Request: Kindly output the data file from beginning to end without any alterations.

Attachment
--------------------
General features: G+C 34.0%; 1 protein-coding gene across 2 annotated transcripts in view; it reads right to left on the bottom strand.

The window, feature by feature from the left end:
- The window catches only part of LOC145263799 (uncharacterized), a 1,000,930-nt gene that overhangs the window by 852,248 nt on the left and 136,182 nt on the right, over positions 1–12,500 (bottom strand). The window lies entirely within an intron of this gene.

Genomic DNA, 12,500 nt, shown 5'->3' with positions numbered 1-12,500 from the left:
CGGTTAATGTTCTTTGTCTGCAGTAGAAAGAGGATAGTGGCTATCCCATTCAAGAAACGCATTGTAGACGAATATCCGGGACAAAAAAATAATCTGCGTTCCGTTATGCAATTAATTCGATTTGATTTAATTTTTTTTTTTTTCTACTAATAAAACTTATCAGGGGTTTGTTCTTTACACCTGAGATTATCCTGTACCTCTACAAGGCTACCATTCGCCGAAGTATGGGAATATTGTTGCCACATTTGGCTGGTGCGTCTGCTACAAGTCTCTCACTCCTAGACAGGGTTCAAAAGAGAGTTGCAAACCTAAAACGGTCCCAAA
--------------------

General features: G+C 34.0%; 1 protein-coding gene across 2 annotated transcripts in view; it reads right to left on the bottom strand.

The window, feature by feature from the left end:
- The window catches only part of LOC145263799 (uncharacterized), a 1,000,930-nt gene that overhangs the window by 852,248 nt on the left and 136,182 nt on the right, over positions 1–12,500 (bottom strand). The window lies entirely within an intron of this gene.

Genomic DNA, 12,500 nt, shown 5'->3' with positions numbered 1-12,500 from the left:
CGGTTAATGTTCTTTGTCTGCAGTAGAAAGAGGATAGTGGCTATCCCATTCAAGAAACGCATTGTAGACGAATATCCGGGACAAAAAAATAATCTGCGTTCCGTTATGCAATTAATTCGATTTGATTTAATTTTTTTTTTTTTCTACTAATAAAACTTATCAGGGGTTTGTTCTTTACACCTGAGATTATCCTGTACCTCTACAAGGCTACCATTCGCCGAAGTATGGGAATATTGTTGCCACATTTGGCTGGTGCGTCTGCTACAAGTCTCTCACTCCTAGACAGGGTTCAAAAGAGAGTTGCAAACCTAAAACGGTCCCAAA